Italy's Berlusconi Holds Key Cards in Messy Political Impasse
No rival is willing to consider an alliance with the 76-year-old billionaire media tycoon, but he has repeatedly shown that he cannot be counted out.
ROME – At first he offered to form a governing alliance with his political rivals. Then he said such a deal was inevitable. And Thursday, Italy’s Silvio Berlusconi demanded a deal be made.
Berlusconi is nothing if not persistent.
Against all odds, the controversial billionaire media tycoon has emerged as a central power player in Italy’s political impasse less than 18 months after he stepped down from the prime minister role in disgrace -- hounded by personal and legal scandals, with investors abandoning the country they believed was about to fall victim to the European debt crisis.
The 76-year-old Berlusconi retreated to the Mediaset television and cinema giant he founded and pledged to support the technocrat government led by university president and former European Commissioner Mario Monti, who replaced him as prime minister. But Berlusconi grew tired of that role, and late last year his allies walked out on a key vote, dooming the Monti government. And then in February, he came within a whisker of winning the popular vote in national elections.
The popular vote went to pre-election favorite Pier Luigi Bersani, the center-left candidate, who secured a majority in the lower house of parliament. But Bersani, Berlusconi, and comic-turned-activist Beppe Grillo each earned a large enough bloc in the Senate to assure none could achieve a majority without the help of one of the others.
Bersani has repeatedly reached out to Grillo’s forces, only to be rebuffed.
All of which leaves Berlusconi in an increasingly powerful position. “We’re completely ready to form a coalition government that could take over immediately and put into place economic measures that where the same views are shared by both sides,” Berlusconi said Wednesday.
On Thursday, he demanded a deal be struck: “It is the only possibility for forming a new government,” he reasoned.
Italian President Giorgio Napolitano late Thursday gave Bersani a mandate to try to form a new government, so Berlusconi's latest observations will soon be put to the test.
Berlusconi burst onto the political scene in 1994, when he headed a seven-month government. He returned to politics to become prime minister again in 2001 and then in 2008. During the past 20 years, he has continually been followed by legal probes, personal scandal, gaffes and other controversies.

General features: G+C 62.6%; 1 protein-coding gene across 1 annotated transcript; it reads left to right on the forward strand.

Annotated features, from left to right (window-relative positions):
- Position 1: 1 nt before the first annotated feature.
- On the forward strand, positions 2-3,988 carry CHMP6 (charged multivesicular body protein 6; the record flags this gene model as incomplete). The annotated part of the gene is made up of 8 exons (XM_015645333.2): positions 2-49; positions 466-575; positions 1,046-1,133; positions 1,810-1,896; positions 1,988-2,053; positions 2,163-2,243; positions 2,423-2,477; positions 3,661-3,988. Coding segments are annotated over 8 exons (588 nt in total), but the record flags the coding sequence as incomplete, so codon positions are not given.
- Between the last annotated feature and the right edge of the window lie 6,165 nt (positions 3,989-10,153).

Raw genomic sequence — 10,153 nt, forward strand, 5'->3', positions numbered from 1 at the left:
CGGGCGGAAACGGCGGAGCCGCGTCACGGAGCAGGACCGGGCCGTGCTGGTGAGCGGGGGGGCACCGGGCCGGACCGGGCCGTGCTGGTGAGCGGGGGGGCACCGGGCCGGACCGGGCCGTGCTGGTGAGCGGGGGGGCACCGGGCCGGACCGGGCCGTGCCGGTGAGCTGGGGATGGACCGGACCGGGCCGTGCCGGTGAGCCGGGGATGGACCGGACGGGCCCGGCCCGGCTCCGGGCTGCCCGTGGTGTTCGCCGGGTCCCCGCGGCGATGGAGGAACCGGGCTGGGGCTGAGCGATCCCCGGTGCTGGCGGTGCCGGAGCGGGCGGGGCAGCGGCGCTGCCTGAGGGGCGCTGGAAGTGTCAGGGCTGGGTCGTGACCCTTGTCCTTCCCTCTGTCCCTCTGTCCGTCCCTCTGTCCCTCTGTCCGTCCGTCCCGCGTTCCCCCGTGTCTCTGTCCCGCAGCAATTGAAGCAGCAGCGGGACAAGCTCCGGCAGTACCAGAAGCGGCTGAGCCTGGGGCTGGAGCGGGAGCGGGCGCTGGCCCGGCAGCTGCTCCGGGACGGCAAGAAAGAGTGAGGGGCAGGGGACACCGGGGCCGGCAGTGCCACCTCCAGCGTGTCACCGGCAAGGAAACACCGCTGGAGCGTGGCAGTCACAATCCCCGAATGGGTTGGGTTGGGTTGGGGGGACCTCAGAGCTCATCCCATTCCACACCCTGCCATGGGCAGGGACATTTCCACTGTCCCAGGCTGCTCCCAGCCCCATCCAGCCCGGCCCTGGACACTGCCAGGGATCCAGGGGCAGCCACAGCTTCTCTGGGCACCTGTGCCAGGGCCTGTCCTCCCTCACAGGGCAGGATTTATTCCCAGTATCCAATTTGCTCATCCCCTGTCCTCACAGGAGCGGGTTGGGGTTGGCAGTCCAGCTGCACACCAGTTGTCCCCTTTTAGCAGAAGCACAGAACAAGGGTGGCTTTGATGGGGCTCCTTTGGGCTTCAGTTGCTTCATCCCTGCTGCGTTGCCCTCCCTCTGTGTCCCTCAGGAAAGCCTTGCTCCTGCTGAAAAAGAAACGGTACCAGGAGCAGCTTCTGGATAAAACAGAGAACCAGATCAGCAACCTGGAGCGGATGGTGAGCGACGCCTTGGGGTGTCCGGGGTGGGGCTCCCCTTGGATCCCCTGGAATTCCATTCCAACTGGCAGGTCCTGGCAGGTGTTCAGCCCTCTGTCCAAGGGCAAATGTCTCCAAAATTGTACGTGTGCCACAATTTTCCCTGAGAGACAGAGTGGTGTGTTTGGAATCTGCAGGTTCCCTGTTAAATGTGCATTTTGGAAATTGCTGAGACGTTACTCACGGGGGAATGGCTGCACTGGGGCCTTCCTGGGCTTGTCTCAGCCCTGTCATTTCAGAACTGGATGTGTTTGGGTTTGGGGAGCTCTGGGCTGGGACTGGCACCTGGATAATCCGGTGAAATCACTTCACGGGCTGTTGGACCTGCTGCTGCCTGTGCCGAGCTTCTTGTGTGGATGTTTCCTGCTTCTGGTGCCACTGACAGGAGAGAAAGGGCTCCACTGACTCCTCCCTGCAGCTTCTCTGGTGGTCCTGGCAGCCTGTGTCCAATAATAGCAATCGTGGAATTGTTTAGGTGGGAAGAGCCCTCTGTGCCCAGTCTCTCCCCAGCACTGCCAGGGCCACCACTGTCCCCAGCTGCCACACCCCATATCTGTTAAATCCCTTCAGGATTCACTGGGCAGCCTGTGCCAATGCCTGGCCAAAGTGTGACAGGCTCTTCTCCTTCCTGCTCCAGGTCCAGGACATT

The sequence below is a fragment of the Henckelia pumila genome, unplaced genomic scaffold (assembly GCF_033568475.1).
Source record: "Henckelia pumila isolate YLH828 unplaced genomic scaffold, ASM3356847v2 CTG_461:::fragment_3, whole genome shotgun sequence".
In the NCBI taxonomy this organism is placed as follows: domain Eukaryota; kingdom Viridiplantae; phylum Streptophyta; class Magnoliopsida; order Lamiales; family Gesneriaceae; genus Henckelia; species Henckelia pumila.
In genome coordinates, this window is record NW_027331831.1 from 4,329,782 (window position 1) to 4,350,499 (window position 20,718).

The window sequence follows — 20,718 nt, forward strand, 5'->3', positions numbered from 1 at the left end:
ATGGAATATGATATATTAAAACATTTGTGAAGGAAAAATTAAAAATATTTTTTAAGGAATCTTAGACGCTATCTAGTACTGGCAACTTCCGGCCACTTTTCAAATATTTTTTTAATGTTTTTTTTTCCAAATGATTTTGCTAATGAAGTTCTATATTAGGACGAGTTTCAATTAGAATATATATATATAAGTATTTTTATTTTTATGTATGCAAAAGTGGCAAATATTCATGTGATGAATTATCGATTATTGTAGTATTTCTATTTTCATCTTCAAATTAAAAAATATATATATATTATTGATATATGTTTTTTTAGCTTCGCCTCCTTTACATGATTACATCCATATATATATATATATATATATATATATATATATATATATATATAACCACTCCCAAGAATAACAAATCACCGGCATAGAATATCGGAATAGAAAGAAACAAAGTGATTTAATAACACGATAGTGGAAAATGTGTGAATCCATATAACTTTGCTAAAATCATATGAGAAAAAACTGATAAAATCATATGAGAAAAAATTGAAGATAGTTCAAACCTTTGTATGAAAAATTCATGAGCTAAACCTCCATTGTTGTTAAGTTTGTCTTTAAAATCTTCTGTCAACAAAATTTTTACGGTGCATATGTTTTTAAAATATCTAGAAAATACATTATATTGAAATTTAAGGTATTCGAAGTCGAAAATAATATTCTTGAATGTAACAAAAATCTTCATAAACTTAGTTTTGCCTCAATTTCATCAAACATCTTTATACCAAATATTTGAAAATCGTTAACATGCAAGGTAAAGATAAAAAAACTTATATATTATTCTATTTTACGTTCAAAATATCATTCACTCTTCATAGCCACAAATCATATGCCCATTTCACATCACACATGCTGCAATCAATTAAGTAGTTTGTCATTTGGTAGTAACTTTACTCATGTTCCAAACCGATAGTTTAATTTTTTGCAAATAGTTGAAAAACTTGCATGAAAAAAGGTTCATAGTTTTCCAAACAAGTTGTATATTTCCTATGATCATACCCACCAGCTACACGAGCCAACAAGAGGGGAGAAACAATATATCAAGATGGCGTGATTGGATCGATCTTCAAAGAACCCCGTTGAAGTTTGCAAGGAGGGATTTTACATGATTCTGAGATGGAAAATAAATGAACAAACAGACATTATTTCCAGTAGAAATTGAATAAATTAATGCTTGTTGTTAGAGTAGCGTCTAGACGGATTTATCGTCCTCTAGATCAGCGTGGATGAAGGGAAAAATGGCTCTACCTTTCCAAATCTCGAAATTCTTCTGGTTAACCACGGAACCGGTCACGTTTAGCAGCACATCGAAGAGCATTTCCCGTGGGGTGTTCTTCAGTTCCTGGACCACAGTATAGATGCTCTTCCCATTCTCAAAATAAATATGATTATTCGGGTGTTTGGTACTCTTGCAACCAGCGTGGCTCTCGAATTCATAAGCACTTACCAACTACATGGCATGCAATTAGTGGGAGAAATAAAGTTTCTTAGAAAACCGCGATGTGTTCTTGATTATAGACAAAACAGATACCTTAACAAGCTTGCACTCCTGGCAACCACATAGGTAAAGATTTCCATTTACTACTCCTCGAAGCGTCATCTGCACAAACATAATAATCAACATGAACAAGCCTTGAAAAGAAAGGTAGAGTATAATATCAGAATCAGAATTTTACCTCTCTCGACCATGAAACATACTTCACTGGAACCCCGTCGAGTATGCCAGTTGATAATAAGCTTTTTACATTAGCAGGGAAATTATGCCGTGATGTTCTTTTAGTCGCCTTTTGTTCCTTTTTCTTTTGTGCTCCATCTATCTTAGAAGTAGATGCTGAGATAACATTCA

Bersani, a longtime Berlusconi critic, insists he has no intention of aligning his backers with those of Berlusconi. But unless Grillo has a change of heart, Bersani’s options may prove to be between striking some kind of deal with Berlusconi, resorting to ruling via a minority government that seeks to cobble together one-off majorities by wooing individual lawmakers for each vote, or watching a deadlock linger for weeks or perhaps months.
The first option would undermine Bersani's credibility (and his government), the second would be unlikely to survive for more than a few votes, and the third could result in Italy sliding back into the jaws of the European debt crisis (where it was when Berlusconi resigned in 2011).
Berlusconi’s offer to throw his support behind Bersani comes with strings attached: he does not believe Bersani’s allies should be able to pick both the prime minister and the president (the term of the current president, Napolitano, concludes May 15). In Italy, the prime minister is the most powerful figure in government, and so Berlusconi’s backers says he’ll “settle” for picking the president.
One fear, so far spoken about mostly in whispers, is that the center-right could select Berlusconi as president if given the chance. That’s still a long shot at this point, but holding that office would give Berlusconi some protection against the legal problems that have followed him.
In October, Berlusconi was sentenced to four years behind bars for tax evasion in connection with some acquisition deals related to Mediaset, and this year he was sentenced to another year in a wiretap case related to Il Giornale, a newspaper he controls and that is run by his younger brother Paolo Berlusconi (the convictions in both cases are under appeal).
But the biggest case is still open. The elder Berlusconi is being tried for abuse of power and for paying an underage girl -- a then 17-year erotic danger named Karima el-Mahrough but best known as Ruby the Heart Stealer -- for sex. A ruling in that case is expected by this summer, when, if Berlusconi has his way, his latest political comeback will be complete.